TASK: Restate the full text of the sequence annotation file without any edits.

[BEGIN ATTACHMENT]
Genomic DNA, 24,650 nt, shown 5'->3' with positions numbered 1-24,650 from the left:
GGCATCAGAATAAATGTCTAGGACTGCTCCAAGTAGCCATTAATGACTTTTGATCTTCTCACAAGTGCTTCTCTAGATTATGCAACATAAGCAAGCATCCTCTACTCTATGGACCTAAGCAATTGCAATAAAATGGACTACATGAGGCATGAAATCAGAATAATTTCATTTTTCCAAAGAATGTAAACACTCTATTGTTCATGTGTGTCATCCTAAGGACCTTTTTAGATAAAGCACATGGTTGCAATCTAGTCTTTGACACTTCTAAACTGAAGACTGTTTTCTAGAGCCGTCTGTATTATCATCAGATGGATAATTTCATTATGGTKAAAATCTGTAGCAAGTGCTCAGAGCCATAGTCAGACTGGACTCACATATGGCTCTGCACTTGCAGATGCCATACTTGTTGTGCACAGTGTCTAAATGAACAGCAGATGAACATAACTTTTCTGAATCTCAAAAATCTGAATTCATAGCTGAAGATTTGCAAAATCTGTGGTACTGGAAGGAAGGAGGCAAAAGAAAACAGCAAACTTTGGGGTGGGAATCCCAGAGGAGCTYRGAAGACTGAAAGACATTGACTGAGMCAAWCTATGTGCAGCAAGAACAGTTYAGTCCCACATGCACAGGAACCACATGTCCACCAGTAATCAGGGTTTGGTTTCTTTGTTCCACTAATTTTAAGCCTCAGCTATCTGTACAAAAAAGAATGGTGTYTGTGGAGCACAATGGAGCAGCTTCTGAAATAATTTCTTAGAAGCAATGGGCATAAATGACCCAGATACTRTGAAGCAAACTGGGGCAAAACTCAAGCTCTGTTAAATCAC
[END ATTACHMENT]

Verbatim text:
Genomic DNA, 24,650 nt, shown 5'->3' with positions numbered 1-24,650 from the left:
GGCATCAGAATAAATGTCTAGGACTGCTCCAAGTAGCCATTAATGACTTTTGATCTTCTCACAAGTGCTTCTCTAGATTATGCAACATAAGCAAGCATCCTCTACTCTATGGACCTAAGCAATTGCAATAAAATGGACTACATGAGGCATGAAATCAGAATAATTTCATTTTTCCAAAGAATGTAAACACTCTATTGTTCATGTGTGTCATCCTAAGGACCTTTTTAGATAAAGCACATGGTTGCAATCTAGTCTTTGACACTTCTAAACTGAAGACTGTTTTCTAGAGCCGTCTGTATTATCATCAGATGGATAATTTCATTATGGTKAAAATCTGTAGCAAGTGCTCAGAGCCATAGTCAGACTGGACTCACATATGGCTCTGCACTTGCAGATGCCATACTTGTTGTGCACAGTGTCTAAATGAACAGCAGATGAACATAACTTTTCTGAATCTCAAAAATCTGAATTCATAGCTGAAGATTTGCAAAATCTGTGGTACTGGAAGGAAGGAGGCAAAAGAAAACAGCAAACTTTGGGGTGGGAATCCCAGAGGAGCTYRGAAGACTGAAAGACATTGACTGAGMCAAWCTATGTGCAGCAAGAACAGTTYAGTCCCACATGCACAGGAACCACATGTCCACCAGTAATCAGGGTTTGGTTTCTTTGTTCCACTAATTTTAAGCCTCAGCTATCTGTACAAAAAAGAATGGTGTYTGTGGAGCACAATGGAGCAGCTTCTGAAATAATTTCTTAGAAGCAATGGGCATAAATGACCCAGATACTRTGAAGCAAACTGGGGCAAAACTCAAGCTCTGTTAAATCAC